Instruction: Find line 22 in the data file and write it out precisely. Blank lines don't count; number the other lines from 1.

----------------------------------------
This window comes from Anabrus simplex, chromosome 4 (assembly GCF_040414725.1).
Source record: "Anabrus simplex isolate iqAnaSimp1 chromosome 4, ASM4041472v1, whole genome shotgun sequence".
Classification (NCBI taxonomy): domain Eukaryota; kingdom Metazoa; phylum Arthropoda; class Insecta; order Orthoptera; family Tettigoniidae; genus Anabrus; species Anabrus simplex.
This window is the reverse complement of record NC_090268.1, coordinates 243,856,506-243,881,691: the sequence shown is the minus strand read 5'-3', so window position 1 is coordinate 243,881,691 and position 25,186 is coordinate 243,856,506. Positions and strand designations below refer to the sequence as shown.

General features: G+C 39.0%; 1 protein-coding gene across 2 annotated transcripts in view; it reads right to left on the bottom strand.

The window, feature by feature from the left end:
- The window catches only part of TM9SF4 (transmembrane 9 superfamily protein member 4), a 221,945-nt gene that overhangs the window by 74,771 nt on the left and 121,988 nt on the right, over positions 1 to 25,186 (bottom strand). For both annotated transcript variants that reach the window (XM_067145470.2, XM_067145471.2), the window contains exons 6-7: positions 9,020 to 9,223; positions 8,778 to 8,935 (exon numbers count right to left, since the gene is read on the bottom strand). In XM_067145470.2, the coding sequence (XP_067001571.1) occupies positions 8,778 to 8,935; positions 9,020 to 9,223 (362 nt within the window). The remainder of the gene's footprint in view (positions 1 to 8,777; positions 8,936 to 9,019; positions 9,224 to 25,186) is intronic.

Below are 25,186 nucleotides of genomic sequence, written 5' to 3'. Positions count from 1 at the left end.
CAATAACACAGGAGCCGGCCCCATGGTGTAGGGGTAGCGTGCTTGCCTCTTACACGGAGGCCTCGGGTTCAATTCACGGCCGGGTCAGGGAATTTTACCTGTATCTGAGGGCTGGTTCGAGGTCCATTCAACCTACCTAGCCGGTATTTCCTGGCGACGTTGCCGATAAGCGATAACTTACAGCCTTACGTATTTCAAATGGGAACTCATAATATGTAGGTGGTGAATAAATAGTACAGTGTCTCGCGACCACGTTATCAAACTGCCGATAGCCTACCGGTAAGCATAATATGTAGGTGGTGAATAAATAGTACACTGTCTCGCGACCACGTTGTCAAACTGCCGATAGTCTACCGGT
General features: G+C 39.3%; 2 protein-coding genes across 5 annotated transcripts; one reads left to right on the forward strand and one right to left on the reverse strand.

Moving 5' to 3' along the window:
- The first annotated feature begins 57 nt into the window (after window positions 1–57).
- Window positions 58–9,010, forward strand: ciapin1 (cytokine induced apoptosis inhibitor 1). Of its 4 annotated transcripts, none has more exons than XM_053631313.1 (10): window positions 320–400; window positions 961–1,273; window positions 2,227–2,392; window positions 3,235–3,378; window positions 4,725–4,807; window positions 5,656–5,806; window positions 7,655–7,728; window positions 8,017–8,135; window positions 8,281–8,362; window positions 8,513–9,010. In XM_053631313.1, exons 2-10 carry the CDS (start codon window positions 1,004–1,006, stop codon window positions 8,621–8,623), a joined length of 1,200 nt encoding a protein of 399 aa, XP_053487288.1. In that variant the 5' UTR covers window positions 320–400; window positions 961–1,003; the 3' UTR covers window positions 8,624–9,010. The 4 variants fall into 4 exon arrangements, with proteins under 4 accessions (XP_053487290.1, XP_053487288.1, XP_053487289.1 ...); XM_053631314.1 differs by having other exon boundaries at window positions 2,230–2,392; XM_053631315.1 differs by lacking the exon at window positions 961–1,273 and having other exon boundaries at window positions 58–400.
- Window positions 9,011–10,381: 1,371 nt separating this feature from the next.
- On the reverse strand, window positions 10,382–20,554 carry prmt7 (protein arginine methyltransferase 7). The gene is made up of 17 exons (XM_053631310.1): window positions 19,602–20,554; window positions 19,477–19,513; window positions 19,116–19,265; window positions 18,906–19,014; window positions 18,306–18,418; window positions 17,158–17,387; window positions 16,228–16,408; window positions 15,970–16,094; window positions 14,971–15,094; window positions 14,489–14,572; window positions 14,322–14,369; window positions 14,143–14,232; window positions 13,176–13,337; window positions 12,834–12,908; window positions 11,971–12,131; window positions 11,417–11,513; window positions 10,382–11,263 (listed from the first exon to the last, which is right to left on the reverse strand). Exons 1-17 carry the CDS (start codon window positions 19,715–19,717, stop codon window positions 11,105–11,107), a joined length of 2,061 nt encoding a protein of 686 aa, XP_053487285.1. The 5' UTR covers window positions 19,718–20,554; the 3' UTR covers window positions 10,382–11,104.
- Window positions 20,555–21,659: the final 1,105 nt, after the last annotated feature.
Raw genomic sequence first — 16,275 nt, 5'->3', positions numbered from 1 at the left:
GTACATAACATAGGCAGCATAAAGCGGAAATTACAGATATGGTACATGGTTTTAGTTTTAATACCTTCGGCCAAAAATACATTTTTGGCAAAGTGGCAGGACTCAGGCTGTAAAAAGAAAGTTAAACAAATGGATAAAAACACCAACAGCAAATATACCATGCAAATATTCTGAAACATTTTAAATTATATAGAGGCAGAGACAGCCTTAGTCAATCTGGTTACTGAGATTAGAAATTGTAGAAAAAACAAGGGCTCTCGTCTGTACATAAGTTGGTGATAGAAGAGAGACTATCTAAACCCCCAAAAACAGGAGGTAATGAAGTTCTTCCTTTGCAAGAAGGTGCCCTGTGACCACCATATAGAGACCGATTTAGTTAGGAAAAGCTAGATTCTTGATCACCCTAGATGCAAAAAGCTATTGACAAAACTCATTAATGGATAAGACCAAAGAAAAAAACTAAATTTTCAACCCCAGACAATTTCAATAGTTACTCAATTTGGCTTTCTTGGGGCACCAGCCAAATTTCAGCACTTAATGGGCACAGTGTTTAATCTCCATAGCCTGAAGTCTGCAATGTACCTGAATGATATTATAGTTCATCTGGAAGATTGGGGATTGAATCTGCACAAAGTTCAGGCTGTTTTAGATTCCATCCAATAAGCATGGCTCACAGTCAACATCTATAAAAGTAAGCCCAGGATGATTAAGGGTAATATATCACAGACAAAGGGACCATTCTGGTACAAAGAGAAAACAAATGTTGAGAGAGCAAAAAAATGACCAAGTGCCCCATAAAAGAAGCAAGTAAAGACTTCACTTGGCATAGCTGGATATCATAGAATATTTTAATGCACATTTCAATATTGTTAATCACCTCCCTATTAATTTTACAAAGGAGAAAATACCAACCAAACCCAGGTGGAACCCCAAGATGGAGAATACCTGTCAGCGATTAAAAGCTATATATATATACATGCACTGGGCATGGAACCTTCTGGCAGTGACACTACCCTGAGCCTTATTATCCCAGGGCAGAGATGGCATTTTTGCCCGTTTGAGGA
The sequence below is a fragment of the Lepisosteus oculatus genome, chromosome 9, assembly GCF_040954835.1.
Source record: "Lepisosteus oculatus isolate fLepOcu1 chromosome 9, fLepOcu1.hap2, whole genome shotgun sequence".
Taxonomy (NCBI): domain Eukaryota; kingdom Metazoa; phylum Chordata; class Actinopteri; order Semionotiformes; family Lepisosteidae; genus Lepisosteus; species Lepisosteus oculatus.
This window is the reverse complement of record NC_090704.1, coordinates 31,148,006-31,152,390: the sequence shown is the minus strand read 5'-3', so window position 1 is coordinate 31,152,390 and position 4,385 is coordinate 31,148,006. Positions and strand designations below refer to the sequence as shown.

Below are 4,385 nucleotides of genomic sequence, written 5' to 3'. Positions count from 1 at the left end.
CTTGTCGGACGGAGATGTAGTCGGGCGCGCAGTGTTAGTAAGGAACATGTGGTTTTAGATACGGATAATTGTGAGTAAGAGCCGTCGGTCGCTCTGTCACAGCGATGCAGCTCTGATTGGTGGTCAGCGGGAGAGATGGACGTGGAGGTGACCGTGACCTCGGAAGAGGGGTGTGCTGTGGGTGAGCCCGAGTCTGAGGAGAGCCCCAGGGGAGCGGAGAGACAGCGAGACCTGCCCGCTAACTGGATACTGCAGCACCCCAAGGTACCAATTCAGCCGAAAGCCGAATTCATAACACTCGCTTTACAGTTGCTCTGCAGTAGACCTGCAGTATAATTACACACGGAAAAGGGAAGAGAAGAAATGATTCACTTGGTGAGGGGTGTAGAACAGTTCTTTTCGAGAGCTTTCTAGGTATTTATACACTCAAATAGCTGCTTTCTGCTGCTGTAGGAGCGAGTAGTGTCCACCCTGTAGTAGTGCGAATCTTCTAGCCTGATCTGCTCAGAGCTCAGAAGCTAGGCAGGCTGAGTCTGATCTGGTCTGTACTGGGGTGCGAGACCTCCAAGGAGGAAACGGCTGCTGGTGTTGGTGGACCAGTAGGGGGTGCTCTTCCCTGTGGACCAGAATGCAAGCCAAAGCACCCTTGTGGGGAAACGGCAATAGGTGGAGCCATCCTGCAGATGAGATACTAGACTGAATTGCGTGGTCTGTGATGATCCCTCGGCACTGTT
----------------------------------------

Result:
This window is the reverse complement of record NC_090704.1, coordinates 31,148,006-31,152,390: the sequence shown is the minus strand read 5'-3', so window position 1 is coordinate 31,152,390 and position 4,385 is coordinate 31,148,006. Positions and strand designations below refer to the sequence as shown.